DT: What’s the solution to this apparent overdiagnosis?
SF: It'd be nice to do a controlled study and follow large numbers of people for many years to decide whether there really is an increased death rate or not. That’s what needs to be done, but it would not be easy. It would take a lot of time and money to do it. And the bottom line is, if you're trying to prevent melanomas in young people, and if the numbers went up 20% over 10 years, the numbers are still so small that it would take very large studies. It may not even be practical to try to tell if you can reduce that small risk. The U.S. Preventive Services Task Force has highlighted that there isn't a lot of science to support skin cancer screening.
DT: And can you predict what will happen with melanoma rates among millennials in the next few years?
SF: I suspect that if there has been a move towards greater labeling of lesions as melanoma, that it's happened already, and there might not be much further increase in apparent incidence stemming from how pathologists describe the lesions they see.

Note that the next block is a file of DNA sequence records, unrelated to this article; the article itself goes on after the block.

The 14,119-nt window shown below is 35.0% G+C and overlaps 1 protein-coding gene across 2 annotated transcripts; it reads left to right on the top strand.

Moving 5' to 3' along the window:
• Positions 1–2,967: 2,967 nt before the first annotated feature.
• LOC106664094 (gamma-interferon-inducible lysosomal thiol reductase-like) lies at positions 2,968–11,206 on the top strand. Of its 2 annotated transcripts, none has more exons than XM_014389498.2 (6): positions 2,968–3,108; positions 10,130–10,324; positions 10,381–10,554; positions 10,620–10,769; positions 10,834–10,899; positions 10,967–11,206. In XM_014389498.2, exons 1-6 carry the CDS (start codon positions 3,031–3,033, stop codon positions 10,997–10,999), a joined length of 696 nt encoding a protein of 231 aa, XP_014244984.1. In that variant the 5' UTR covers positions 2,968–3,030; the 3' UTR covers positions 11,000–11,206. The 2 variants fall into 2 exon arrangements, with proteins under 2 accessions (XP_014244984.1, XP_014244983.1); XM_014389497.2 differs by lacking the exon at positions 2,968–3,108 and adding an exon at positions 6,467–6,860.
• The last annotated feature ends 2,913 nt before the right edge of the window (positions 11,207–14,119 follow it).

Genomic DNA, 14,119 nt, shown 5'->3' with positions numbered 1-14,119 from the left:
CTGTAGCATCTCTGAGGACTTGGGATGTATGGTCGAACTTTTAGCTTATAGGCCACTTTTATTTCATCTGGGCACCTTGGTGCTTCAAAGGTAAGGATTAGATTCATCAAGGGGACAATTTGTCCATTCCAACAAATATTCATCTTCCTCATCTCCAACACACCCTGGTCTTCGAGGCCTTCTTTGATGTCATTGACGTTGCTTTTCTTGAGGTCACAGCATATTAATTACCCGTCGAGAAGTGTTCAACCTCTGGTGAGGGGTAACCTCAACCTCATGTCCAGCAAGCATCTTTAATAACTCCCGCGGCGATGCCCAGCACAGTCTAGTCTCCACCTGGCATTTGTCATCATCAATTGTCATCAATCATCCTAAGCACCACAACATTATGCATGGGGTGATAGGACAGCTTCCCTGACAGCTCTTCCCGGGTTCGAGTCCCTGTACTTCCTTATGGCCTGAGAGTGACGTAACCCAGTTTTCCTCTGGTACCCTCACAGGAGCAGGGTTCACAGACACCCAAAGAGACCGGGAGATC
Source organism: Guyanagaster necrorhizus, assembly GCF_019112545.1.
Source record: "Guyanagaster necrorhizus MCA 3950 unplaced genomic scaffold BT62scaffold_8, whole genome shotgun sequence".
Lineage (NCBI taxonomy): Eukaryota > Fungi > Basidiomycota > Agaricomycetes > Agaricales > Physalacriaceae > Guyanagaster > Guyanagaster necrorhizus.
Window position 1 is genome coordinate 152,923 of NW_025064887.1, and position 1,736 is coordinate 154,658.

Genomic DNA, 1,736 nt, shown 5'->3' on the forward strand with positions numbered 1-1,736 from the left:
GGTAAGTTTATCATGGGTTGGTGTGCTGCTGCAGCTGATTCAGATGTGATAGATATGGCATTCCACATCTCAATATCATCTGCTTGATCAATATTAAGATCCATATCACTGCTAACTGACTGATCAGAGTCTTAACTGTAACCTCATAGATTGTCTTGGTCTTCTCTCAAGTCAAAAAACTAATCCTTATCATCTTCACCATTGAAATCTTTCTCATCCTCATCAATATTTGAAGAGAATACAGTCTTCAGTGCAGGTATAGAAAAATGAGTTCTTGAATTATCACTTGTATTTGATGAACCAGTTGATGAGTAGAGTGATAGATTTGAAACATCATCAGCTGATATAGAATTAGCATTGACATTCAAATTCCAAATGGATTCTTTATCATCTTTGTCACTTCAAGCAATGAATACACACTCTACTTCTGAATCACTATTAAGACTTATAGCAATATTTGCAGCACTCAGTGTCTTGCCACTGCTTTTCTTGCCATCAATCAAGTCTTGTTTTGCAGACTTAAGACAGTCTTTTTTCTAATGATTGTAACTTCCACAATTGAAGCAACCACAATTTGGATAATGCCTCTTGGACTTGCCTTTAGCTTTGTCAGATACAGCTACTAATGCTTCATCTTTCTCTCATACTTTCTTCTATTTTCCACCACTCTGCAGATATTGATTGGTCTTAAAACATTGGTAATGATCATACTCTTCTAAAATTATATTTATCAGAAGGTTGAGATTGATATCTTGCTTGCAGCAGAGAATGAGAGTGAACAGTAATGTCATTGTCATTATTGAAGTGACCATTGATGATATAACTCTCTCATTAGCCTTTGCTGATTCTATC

And I think the tanning bed craze hit its peak. I don't see big-time growth in how much UV people are going to be getting in tanning beds. So, I don't think that's going to contribute to any further increase in melanoma rates.
However, some people go to a tanning bed a few times to look darker, but other people go there like an addiction. There’s good evidence that UV exposure causes release of endorphins from the skin. And in these frequent tanners, there's strong evidence that these narcotic-like molecules being released by the UV light are causing an addiction to light. Telling those folks about skin cancer 20 to 30 years down the road is probably not going to change their behavior either.
It may be that UV has a relaxing effect, and release of nitric oxide from the skin can reduce blood pressure a little bit. If you're causing even a small increase in blood pressure across the entire population, you might be causing more morbidity and mortality via heart disease than you’re preventing by preventing the skin cancers.